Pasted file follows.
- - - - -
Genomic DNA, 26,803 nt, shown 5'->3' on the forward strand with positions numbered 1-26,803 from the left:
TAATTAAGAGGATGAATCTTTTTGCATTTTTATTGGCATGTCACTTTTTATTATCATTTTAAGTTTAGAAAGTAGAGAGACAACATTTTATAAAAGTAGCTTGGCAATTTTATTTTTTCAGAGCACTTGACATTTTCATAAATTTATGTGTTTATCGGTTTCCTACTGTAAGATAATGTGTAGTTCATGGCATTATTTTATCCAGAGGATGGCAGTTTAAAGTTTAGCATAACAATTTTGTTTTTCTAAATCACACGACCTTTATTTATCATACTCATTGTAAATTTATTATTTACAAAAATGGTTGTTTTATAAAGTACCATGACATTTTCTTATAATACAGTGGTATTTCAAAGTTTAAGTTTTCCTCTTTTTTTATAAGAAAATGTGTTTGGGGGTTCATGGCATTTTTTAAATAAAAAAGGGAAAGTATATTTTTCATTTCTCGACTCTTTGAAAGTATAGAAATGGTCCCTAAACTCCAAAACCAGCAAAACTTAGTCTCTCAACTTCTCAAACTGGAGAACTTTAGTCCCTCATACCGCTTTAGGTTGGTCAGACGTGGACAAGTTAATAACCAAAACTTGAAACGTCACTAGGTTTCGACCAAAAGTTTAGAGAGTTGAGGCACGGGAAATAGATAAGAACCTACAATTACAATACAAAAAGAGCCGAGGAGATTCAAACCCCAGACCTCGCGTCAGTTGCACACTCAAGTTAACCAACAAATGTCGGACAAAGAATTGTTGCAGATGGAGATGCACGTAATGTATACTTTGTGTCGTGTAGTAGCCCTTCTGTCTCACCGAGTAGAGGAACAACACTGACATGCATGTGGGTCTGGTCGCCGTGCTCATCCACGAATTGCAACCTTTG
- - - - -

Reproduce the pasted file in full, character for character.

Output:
Genomic DNA, 26,803 nt, shown 5'->3' on the forward strand with positions numbered 1-26,803 from the left:
TAATTAAGAGGATGAATCTTTTTGCATTTTTATTGGCATGTCACTTTTTATTATCATTTTAAGTTTAGAAAGTAGAGAGACAACATTTTATAAAAGTAGCTTGGCAATTTTATTTTTTCAGAGCACTTGACATTTTCATAAATTTATGTGTTTATCGGTTTCCTACTGTAAGATAATGTGTAGTTCATGGCATTATTTTATCCAGAGGATGGCAGTTTAAAGTTTAGCATAACAATTTTGTTTTTCTAAATCACACGACCTTTATTTATCATACTCATTGTAAATTTATTATTTACAAAAATGGTTGTTTTATAAAGTACCATGACATTTTCTTATAATACAGTGGTATTTCAAAGTTTAAGTTTTCCTCTTTTTTTATAAGAAAATGTGTTTGGGGGTTCATGGCATTTTTTAAATAAAAAAGGGAAAGTATATTTTTCATTTCTCGACTCTTTGAAAGTATAGAAATGGTCCCTAAACTCCAAAACCAGCAAAACTTAGTCTCTCAACTTCTCAAACTGGAGAACTTTAGTCCCTCATACCGCTTTAGGTTGGTCAGACGTGGACAAGTTAATAACCAAAACTTGAAACGTCACTAGGTTTCGACCAAAAGTTTAGAGAGTTGAGGCACGGGAAATAGATAAGAACCTACAATTACAATACAAAAAGAGCCGAGGAGATTCAAACCCCAGACCTCGCGTCAGTTGCACACTCAAGTTAACCAACAAATGTCGGACAAAGAATTGTTGCAGATGGAGATGCACGTAATGTATACTTTGTGTCGTGTAGTAGCCCTTCTGTCTCACCGAGTAGAGGAACAACACTGACATGCATGTGGGTCTGGTCGCCGTGCTCATCCACGAATTGCAACCTTTG